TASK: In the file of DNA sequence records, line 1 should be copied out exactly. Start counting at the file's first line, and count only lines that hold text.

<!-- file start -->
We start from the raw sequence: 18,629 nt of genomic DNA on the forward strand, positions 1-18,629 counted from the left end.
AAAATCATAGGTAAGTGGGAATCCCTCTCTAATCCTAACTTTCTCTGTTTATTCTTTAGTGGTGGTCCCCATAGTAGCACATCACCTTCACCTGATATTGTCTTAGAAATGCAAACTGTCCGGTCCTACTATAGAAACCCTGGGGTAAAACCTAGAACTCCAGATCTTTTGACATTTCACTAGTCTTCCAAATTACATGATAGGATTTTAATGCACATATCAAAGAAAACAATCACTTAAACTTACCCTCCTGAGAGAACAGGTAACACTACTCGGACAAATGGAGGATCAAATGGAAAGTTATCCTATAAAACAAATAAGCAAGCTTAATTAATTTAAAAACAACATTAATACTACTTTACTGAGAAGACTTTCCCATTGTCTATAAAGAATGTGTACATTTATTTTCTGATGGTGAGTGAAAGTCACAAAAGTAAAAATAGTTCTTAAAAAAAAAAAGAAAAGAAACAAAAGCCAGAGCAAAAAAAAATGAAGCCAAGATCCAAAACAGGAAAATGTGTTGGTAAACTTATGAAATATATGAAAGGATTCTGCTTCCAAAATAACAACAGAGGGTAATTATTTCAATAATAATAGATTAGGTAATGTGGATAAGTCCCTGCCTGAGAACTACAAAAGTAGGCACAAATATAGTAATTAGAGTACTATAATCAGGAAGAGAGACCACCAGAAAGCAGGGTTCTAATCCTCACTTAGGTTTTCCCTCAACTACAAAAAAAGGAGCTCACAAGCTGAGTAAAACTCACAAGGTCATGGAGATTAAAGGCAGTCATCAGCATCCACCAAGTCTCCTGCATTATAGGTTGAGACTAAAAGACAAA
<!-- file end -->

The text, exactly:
We start from the raw sequence: 18,629 nt of genomic DNA on the forward strand, positions 1-18,629 counted from the left end.